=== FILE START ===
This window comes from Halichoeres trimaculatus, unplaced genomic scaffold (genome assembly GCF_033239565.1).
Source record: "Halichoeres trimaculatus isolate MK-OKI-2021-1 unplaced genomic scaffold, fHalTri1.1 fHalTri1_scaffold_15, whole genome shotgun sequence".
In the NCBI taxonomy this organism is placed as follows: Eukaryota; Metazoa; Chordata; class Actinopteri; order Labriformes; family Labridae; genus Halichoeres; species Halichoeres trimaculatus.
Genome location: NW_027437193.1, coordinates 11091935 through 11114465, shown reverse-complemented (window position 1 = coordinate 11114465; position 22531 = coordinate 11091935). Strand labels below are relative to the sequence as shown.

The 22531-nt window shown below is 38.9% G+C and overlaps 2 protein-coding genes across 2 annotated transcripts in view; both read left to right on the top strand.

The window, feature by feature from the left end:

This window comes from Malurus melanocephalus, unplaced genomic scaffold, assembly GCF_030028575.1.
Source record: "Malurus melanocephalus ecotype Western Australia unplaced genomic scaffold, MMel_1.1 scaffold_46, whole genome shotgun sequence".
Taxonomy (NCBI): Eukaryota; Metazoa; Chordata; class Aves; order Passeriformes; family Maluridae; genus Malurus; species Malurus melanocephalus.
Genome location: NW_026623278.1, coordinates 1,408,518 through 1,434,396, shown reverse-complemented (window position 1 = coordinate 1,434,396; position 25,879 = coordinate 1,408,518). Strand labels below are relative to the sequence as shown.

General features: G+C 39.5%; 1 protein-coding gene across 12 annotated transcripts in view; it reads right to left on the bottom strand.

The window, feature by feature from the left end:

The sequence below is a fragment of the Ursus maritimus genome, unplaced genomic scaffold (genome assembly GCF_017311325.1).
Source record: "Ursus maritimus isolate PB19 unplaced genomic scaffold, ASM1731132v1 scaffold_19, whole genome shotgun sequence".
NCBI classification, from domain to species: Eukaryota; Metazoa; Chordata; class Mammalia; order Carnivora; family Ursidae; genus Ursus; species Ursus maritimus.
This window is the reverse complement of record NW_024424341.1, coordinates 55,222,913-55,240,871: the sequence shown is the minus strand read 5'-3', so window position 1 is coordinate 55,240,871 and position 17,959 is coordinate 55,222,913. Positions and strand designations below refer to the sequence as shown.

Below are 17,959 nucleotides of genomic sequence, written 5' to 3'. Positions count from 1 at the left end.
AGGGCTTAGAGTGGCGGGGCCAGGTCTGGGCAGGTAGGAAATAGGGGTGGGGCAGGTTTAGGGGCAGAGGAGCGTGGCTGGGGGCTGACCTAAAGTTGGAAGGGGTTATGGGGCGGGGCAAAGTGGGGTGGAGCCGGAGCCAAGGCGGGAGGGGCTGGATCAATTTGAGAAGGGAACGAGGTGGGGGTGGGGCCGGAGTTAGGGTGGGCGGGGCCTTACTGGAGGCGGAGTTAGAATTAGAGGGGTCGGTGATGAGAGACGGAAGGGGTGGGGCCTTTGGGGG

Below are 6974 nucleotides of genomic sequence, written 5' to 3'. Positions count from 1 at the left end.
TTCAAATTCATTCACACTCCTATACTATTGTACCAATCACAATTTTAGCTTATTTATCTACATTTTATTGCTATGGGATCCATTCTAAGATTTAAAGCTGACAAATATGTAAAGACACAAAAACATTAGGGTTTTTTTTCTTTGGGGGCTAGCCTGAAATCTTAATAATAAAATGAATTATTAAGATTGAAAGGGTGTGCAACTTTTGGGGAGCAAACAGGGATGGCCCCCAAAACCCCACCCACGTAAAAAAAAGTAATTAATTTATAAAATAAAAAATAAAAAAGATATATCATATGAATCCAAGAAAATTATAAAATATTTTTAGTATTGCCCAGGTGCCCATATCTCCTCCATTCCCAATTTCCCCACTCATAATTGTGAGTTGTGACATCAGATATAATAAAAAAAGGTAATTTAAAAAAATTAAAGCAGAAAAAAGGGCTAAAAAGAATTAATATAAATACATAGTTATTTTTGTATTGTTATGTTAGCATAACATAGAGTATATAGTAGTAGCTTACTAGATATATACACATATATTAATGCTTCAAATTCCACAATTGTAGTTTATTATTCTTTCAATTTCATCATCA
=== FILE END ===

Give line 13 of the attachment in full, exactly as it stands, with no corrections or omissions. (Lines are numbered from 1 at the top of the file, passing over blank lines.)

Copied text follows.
The sequence below is a fragment of the Ursus maritimus genome, unplaced genomic scaffold (genome assembly GCF_017311325.1).